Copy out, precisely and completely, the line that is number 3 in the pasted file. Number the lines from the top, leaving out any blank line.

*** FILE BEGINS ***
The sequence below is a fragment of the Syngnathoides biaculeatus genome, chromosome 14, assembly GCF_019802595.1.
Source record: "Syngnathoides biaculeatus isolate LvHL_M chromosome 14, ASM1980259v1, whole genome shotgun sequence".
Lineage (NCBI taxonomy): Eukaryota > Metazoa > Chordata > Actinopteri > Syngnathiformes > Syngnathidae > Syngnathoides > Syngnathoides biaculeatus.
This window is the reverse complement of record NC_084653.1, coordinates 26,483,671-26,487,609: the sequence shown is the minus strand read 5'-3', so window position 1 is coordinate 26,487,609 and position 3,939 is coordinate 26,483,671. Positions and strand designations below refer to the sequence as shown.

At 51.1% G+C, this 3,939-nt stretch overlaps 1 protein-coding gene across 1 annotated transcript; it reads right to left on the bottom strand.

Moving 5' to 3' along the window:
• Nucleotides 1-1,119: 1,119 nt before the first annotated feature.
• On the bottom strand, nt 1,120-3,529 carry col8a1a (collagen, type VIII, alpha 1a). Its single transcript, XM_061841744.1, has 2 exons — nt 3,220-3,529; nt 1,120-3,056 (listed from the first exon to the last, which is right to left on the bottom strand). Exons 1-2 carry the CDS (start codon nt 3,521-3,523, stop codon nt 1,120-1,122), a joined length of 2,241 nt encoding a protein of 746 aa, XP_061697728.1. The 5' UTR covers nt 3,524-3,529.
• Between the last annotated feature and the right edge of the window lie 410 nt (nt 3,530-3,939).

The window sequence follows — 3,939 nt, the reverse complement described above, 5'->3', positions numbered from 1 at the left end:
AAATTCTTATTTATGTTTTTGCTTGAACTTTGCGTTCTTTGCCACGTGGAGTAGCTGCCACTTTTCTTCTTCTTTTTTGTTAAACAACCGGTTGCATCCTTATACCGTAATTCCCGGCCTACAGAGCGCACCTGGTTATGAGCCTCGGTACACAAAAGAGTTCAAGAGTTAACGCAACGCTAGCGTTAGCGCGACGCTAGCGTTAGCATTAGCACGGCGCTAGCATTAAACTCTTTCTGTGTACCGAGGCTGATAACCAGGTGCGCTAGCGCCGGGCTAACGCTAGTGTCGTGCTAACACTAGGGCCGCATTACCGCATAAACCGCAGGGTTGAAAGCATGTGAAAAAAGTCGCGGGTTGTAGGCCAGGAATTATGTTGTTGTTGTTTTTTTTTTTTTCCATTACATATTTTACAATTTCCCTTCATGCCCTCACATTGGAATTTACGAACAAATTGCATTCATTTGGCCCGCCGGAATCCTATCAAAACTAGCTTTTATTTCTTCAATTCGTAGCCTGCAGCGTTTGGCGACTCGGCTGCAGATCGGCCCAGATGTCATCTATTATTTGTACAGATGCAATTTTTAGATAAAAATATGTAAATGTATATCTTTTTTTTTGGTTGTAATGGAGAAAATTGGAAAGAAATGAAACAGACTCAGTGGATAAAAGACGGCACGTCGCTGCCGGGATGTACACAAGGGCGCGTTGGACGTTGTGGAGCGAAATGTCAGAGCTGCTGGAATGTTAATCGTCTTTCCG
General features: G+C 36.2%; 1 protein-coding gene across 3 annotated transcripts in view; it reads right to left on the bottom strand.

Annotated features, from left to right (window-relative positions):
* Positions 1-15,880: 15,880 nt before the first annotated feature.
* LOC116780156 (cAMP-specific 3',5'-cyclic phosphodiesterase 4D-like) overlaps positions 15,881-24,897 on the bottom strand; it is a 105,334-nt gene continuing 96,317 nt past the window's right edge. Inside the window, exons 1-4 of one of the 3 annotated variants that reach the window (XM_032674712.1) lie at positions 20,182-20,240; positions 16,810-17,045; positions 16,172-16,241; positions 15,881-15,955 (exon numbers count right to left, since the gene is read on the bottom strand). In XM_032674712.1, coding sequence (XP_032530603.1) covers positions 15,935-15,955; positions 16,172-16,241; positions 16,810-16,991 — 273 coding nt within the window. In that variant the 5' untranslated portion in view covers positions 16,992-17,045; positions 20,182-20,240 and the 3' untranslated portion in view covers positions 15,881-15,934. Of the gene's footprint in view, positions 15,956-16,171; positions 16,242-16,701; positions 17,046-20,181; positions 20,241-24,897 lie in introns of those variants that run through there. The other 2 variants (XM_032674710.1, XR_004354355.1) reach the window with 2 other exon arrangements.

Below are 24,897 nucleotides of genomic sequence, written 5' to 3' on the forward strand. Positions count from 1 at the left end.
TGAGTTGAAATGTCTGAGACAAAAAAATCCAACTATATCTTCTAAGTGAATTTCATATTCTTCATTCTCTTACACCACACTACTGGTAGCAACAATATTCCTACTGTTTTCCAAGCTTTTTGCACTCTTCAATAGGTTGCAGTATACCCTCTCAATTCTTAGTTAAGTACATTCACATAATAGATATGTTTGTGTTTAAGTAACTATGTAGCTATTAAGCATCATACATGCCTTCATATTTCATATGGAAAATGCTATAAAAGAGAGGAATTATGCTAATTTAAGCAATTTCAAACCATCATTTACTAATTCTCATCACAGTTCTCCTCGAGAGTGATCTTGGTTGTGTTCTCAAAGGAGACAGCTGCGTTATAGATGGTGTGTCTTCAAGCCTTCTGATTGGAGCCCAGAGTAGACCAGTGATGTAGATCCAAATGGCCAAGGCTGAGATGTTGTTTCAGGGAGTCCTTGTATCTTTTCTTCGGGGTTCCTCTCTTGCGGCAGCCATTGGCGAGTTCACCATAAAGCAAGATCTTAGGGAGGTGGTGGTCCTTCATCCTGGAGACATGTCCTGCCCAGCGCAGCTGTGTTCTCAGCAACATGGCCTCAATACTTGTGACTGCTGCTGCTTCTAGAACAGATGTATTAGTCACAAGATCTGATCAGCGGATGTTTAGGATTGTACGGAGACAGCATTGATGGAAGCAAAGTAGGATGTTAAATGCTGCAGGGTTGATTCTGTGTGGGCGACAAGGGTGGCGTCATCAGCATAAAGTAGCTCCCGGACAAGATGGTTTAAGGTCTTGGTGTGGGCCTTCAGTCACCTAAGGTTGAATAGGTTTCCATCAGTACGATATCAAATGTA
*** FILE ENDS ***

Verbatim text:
Lineage (NCBI taxonomy): Eukaryota > Metazoa > Chordata > Actinopteri > Syngnathiformes > Syngnathidae > Syngnathoides > Syngnathoides biaculeatus.